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Losing a credit card due to automatic user behavior (jenny.berlin)
23 points by manume on Sept 27, 2015 | hide | past | web | favorite | 57 comments

As far as I can tell France universally uses "Flow A" (get your card back first, then your cash). When I started using ATMs, in the late 80s, I remember that "Flow A" and "Flow B" were about equally common, then in a relatively short span of time all the banks switched to A.

It surprises me, reading about it now, that it could be different in any other part of the world. That Flow A is the correct solution is not obvious, but it should be obvious to anyone who's studied human behavior and human error, which should be anyone involved in the design of ATMs. The form of "goal fixation" Jenny mentions is a very common pattern in human errors.

I just learned (thanks to James Arlen who commented directly under the blogpost), that Flow B was really useful when ATMs first showed up in the mid-80s, because people mostly made more than one transaction. They quite often made deposits and a withdrawal within one process and for each action the machine had to read the card. Therefore, it made sense that the machine kept the card till the moment when every single action was finished. But this isn’t a common pattern any longer and the flow should change in a way that makes more sense nowadays.

It surprises me that a flattened out workflow like http://i.ytimg.com/vi/luu3_y2MWGQ/maxresdefault.jpg isn't widely used. There's a very strong 'default' use of an ATM, and the conventional workflow does not optimize for it at all.

My bank switched to this layout recently, and it took me a good minute to work out what was going on, and how I should go about getting my money out. It might not have been so bad if I had just read the screen though, but I was trying to find the normal menus.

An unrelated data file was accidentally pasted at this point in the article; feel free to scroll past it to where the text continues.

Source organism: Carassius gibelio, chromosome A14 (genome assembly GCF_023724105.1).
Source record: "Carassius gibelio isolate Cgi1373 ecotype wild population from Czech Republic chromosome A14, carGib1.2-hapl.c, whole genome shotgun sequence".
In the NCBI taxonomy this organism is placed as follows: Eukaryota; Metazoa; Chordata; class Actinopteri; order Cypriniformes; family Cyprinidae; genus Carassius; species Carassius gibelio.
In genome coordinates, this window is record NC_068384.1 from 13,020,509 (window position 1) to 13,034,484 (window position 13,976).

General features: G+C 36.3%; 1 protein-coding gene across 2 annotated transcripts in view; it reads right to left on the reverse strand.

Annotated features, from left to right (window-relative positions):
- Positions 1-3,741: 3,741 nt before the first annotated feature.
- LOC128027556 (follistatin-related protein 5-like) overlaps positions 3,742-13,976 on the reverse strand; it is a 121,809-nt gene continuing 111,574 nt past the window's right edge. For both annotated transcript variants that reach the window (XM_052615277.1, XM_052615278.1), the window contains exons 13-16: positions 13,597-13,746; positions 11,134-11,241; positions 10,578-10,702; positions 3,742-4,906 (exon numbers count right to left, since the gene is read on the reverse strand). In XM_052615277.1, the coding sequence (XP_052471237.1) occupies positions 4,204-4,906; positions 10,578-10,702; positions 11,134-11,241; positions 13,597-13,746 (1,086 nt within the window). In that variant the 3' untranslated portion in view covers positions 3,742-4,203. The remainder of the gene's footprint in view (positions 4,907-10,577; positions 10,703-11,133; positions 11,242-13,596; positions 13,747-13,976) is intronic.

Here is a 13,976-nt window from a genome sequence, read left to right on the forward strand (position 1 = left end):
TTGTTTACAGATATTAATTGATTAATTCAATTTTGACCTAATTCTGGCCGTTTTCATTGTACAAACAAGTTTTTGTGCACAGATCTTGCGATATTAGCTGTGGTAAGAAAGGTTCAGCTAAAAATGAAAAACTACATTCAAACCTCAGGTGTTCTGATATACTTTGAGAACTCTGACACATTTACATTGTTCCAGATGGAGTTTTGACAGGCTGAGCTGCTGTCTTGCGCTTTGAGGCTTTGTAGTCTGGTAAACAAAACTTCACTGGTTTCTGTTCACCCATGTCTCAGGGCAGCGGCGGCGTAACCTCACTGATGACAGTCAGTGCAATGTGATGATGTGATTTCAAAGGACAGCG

I guess a machine like an ATM has be usable by 100% of the population, including people who get easily confused by more than two options/buttons, so usability has to be sacrificed for simplicity to a certain degree.

My mother is like this. She is used to card-then-cash flow. Once she was using ATM abroad with me helping her (because it's in english). The moment card came out she turned to me with frantic face asking "where's the money?!?". She generally distrusts ATMs.

I once lost my card due to cash-then-card flow. And once left cash in card-then-cash machine. Bank did returned it though.

It's not obvious. The user might want do something else with the card even after withdrawing the money. The money are not necessarily the "goal". This is coming from someone living in a country where flow A is the most common.

This incident happened to my grandfather in France 30 years ago (mid 80s), at an ATM using "Flow B". A few months later the ATM was changed to use "Flow A" instead and I have never used a single ATM using "Flow B" since I have been in age of using a credit card myself.

I'm really puzzled that someone is still designing "Flow B" type ATMs these days (unless its a 80s model that they bought at a yard sale...).

The Netherlands uses flow A everywhere as far as I can tell, while Belgium seems to use a mix of both.

Bank of America switched years ago to "Insert card, remove card, enter PIN, take money, take receipt." Capturing invalid cards, while often done with early ATMs, turns out not to be all that useful as a fraud prevention measure. It's not required by the current PCI standard for ATMs.[1]

There's also an attack on ATMs called the "Lebanese Loop"[2] which requires that the ATM try to retain a card. So there's a security problem with retaining cards.

[1] https://www.pcisecuritystandards.org/pdfs/PCI_ATM_Security_G... [2] https://en.wikipedia.org/wiki/Lebanese_loop

How would that work with modern chip-based cards? As far as I know, you cannot complete the payment at all if the chip is not available.

When using a Chip+PIN card in the US recently, I had to insert, remove, insert again, enter PIN, take card, take cash.

It took two of us two ATMs and about 15mins to figure it out ;)

Mostly off topic, but I can't seem to find the answer online:

Does anyone happen to know what the difference is between 6 contact and 8 contact chips? I have an older travel card that has 6 pads, and a recently issued card that has 8 contact pads. Are they inter-operable? I've only used the chip and sign twice so far, both with the newer card.

Perhaps Lebanese loop could be used in relay attacks?

"Insert card, remove card, ..." makes even more sense than returning the card right before the money!

Only if using the magnetic stripe. If the transaction is authorised using the smartcard chip on the card, the PIN is (AFAIK) used to unlock the authorisation on the chip and thus needs to be entered while the card is in the machine.